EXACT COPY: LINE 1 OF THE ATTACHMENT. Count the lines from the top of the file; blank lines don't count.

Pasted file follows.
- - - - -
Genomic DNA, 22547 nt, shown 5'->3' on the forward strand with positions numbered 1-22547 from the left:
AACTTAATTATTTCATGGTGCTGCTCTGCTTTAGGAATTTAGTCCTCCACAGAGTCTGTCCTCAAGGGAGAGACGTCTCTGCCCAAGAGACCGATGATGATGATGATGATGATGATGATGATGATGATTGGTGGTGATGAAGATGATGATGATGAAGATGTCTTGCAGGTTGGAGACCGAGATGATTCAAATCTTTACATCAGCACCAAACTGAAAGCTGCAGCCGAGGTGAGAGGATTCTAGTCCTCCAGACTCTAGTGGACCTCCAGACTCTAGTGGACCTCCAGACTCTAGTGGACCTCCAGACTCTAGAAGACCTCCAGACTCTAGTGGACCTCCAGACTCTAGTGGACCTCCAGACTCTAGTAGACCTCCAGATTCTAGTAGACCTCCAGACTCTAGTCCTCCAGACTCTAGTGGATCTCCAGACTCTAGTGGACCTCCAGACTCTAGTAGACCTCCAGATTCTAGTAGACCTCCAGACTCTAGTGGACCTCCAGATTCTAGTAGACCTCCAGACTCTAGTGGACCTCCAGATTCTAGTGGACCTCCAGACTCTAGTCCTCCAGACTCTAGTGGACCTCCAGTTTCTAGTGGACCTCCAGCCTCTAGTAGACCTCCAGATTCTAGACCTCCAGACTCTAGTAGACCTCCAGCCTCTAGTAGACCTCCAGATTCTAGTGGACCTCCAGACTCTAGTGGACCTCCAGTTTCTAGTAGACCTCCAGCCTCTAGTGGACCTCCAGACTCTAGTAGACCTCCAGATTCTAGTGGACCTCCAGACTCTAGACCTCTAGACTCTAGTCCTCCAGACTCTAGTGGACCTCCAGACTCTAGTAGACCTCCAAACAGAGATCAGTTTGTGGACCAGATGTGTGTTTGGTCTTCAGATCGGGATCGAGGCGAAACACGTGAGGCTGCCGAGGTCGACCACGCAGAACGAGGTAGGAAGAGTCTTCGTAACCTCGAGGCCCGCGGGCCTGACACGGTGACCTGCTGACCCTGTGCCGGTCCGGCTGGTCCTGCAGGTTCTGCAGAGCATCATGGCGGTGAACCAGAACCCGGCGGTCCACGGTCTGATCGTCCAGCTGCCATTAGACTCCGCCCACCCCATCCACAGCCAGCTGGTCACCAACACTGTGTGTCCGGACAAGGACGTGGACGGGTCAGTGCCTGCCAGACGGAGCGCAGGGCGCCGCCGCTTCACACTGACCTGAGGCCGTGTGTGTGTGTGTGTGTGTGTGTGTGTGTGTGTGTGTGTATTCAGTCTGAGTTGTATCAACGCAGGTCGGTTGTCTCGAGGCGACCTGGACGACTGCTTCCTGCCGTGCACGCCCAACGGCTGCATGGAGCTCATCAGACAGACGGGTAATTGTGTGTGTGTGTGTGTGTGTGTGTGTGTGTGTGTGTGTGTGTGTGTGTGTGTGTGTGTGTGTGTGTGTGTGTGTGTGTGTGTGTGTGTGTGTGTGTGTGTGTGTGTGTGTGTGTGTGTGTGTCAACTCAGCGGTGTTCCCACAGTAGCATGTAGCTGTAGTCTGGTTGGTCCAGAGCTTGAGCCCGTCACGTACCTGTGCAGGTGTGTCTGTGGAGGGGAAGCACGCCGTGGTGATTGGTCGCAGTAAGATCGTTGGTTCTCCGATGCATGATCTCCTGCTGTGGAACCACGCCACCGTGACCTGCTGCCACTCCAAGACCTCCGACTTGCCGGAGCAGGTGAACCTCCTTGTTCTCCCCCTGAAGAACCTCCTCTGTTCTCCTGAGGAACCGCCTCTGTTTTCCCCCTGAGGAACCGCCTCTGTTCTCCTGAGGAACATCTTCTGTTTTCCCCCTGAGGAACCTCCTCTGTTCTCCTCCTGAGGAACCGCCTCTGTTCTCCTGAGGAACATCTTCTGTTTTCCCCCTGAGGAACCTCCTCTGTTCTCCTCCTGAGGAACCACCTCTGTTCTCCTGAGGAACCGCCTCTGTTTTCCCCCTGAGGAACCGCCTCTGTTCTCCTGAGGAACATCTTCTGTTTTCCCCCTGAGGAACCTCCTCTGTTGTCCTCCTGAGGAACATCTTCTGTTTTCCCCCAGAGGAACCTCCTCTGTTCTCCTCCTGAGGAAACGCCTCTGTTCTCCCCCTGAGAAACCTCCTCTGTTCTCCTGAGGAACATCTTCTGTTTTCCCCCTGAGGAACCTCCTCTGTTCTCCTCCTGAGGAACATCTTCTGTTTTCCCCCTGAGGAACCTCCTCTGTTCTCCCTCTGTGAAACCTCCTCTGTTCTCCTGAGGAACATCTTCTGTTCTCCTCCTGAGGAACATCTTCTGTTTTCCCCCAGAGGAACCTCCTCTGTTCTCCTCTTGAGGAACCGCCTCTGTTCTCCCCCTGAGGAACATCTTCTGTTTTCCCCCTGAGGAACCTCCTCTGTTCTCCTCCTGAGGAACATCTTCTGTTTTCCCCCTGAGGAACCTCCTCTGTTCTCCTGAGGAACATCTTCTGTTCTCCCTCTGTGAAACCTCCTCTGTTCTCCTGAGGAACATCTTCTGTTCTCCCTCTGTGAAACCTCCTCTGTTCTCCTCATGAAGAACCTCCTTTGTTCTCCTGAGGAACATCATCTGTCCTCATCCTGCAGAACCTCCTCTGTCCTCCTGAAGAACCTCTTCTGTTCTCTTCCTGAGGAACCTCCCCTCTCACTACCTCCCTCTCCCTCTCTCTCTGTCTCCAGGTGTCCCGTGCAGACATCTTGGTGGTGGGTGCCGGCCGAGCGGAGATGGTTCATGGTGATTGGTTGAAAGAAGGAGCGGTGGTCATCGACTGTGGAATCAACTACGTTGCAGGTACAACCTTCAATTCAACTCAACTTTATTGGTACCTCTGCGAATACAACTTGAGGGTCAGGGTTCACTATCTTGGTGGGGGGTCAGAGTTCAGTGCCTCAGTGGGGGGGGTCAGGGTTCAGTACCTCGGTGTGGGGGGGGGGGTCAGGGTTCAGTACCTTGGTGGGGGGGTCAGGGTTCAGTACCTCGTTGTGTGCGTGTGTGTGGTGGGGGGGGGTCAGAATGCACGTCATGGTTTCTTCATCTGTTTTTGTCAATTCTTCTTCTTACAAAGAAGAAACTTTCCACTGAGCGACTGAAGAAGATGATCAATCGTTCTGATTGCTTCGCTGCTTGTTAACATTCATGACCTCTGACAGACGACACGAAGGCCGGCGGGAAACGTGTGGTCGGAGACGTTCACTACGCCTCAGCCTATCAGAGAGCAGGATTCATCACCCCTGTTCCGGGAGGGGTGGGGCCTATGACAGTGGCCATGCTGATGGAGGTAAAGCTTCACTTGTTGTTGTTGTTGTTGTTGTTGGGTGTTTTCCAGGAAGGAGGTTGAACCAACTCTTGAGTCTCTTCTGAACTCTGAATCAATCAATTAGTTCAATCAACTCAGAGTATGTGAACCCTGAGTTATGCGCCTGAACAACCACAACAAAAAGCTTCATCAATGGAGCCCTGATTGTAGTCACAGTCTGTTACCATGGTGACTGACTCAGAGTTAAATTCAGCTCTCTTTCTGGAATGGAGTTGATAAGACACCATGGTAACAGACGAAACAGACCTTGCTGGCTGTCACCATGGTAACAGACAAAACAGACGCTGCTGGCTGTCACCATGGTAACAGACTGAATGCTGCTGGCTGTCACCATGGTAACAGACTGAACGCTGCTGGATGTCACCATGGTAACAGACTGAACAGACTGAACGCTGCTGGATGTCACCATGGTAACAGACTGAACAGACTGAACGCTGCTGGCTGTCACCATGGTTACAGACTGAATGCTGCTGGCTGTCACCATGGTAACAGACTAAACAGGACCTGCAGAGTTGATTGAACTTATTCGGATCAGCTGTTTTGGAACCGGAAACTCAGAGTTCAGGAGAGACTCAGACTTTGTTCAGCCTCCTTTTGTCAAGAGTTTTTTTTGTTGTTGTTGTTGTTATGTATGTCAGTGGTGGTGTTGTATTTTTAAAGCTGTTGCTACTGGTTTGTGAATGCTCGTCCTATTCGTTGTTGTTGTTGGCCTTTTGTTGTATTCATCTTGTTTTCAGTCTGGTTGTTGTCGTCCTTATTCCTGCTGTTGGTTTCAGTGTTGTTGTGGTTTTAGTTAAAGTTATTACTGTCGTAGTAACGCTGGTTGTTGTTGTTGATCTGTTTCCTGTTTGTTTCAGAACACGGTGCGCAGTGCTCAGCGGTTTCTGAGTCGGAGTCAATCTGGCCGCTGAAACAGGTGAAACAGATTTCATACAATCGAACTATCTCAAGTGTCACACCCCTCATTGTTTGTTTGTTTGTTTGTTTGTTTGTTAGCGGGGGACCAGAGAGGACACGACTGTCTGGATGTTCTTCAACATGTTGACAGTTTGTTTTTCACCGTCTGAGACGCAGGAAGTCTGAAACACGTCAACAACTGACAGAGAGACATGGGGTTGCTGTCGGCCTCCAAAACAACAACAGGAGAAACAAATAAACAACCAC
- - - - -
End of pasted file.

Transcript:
Genomic DNA, 22547 nt, shown 5'->3' on the forward strand with positions numbered 1-22547 from the left: